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February 7, 2023

Cape Elizabeth cafe pays $51K to settle federal labor violations

C Salt Gourmet Market building exterior Photo / Renee Cordes C Salt Gourmet Market is located at 349 Ocean House Road in Cape Elizabeth, near the local high school.

C Salt Gourmet Market LLC in Cape Elizabeth has paid $51,000 to resolve federal labor violations, including allowing managers to participate in the tip pool and letting minors work excess hours, with dangerous equipment.

A total of 86 current and former employees are due back wages for the two-year period of investigation, according to a spokesman for the U.S. Department of Labor in Boston.

Owners of the business, which opened in 2014, said they have "enacted changes" to comply with ever-changing employment laws and are working with federal officials to ensure that all employees are paid what they're owed.

Investigators from the U.S. Department of Labor Wage and Hours Division found that the upscale cafe and market at 349 Ocean House Road improperly included managers in the employees' tip pool and did not pay two workers proper overtime for hours clocked over 40 during a work week. 

Federal investigators also found the employer permitted 10 workers, ages 14 and 15, to work hours exceeding federal legal limits; and allowed 14- and 15-year-olds to use an oven and a 15-year-old to use a deep-fat fryer not equipped with devices to automatically raise and lower the fry baskets, which are violations of child labor occupations standards.

In addition, three 14- and 15-year-olds cleaned and operated a power-driven meat slicer, which is prohibited for workers under age 18 by the Fair Labor Standards Act's Hazardous Occupations orders.

To resolve the violations, the division received $18,053 in back wages and an equal amount in liquidated damages from the current and former affected employees. C Salt Market also paid $14,928 in civil penalties to the department for the youth employment violations, bringing the total amount paid to $51,000.

“The types of wage and youth employment violations found in this investigation are too common in the food services industry, yet they are preventable,” said Wage and Hour District Director Steven McKinney, who is based in Manchester, N.H. “We urge northern New England employers and workers alike to review the Wage and Hour Division’s extensive online compliance assistance toolkits and to contact our office with any questions about the Fair Labor Standards Act’s wage and child labor protections.”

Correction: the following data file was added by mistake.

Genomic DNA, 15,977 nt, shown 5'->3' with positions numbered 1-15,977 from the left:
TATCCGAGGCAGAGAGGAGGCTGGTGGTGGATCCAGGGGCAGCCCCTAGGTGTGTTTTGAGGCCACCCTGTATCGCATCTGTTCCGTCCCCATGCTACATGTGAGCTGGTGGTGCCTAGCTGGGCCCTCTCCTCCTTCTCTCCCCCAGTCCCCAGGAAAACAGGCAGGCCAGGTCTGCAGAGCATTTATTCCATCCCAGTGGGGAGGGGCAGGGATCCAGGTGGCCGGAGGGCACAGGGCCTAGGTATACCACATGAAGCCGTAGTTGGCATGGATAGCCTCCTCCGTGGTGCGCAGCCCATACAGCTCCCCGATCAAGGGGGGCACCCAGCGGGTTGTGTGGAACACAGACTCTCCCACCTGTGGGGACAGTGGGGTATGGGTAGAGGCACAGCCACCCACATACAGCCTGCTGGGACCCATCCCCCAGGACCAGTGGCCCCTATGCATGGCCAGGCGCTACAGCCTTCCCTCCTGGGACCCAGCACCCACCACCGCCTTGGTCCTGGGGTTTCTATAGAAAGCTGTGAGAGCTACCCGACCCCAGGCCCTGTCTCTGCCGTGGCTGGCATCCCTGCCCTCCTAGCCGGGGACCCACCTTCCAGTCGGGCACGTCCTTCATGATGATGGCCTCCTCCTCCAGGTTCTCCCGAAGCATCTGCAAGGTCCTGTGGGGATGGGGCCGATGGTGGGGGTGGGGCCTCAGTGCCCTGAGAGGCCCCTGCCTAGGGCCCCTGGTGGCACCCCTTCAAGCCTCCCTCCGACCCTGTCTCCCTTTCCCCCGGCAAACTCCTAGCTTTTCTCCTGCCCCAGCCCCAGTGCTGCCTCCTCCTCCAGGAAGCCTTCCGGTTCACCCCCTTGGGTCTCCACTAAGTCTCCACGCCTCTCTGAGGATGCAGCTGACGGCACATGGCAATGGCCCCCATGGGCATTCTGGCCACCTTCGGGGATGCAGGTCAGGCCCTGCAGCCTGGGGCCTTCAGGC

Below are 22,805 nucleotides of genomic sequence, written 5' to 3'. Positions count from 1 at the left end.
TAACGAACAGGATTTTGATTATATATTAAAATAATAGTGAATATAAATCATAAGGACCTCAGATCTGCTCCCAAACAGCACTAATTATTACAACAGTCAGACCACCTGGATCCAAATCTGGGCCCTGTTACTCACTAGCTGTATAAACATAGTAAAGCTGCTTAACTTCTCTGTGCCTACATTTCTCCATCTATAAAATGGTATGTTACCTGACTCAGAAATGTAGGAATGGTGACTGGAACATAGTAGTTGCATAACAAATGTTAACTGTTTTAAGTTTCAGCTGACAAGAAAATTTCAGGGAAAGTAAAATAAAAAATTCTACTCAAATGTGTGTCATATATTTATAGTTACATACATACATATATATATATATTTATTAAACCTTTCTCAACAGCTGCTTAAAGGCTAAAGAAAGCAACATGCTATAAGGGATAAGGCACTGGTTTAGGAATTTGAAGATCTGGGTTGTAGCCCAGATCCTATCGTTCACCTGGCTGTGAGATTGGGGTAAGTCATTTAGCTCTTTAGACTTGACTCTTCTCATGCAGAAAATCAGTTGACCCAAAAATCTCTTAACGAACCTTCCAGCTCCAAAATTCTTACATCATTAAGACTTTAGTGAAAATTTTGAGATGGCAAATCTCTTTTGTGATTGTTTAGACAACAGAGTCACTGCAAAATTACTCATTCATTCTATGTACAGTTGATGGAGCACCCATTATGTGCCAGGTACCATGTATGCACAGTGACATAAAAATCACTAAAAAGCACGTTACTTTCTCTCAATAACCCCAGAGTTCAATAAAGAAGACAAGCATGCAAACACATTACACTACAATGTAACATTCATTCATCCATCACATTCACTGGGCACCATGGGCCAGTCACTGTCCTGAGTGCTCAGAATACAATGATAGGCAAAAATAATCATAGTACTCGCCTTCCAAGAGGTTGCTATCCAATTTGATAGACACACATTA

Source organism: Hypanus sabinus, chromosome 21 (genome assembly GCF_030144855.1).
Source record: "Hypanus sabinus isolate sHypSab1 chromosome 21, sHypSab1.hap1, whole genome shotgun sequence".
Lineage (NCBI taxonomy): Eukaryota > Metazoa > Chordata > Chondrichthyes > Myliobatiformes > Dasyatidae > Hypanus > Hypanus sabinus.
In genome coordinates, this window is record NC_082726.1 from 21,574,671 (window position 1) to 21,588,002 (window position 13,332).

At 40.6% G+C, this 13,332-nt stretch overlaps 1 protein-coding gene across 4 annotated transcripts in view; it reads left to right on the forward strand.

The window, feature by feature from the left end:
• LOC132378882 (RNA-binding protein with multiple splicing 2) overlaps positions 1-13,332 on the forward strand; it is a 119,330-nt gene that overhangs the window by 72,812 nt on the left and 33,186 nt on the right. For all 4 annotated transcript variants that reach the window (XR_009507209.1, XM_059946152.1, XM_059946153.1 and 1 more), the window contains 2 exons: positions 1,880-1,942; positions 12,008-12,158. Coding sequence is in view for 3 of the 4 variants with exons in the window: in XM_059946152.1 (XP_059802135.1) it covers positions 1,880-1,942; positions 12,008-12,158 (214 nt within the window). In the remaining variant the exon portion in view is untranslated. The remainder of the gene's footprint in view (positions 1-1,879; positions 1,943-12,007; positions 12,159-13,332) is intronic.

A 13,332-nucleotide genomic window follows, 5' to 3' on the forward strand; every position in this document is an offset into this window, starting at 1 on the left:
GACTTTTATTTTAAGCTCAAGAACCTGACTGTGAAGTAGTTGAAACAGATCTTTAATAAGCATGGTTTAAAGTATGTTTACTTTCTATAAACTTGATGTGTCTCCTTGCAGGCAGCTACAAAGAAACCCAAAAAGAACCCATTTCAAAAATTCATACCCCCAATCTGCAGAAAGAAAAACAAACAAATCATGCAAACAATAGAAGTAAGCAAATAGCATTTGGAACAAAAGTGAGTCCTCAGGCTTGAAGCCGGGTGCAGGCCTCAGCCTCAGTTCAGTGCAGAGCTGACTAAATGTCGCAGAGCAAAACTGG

Owners' response 

Mike and Stephanie Concannon, C Salt's owners, issued a statement via Facebook regarding the settlement.

"C Salt has always prided itself on being a family-owned business that treats its employees and customers with respect," they said in Monday's post. "This past year, C Salt was alerted by the Department of Labor to violations of employment regulations of which we were unaware. As soon as C Salt was alerted to these issues, we did a comprehensive examination of our practices and enacted changes to follow the ever-changing employment laws, as well as working with the Department of Labor to ensure that all employees received every dollar to which they were entitled."

The statement added: "Our efforts in this regard underscored our commitment to being an employer of choice in Cape Elizabeth, and we will continue to look for ways to make our employee experience beneficial, while ensuring that our customers are provided the best food and service in the area." 

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Diane Lukac
February 9, 2023

These tasks being undertaken by minors are completely inappropriate. The science shows that their brains are not developed enough to operate hazardous machinery especially while working extended hours. Injury of some of the worst kinds have been known to occur under these conditions. The US Bureau of Labour Wage & Hour is all these children have to protect them from just such a possibility. And although the result may seen harsh and remote, even one such injury is too much to bear.

Diane Lukac
February 9, 2023

These violations are not insignificant, especially those where minors operator hazardous equipment and work longer hours than permitted. There are proven reason in history why these tasks result in accidents--some serious. The science shows that the brain of children is not developed enough to handle these tasks and can get distracted easily resulting at times in serious injury. The US Department of Wage of Labor was there to protect them even if this seems overkill to some.

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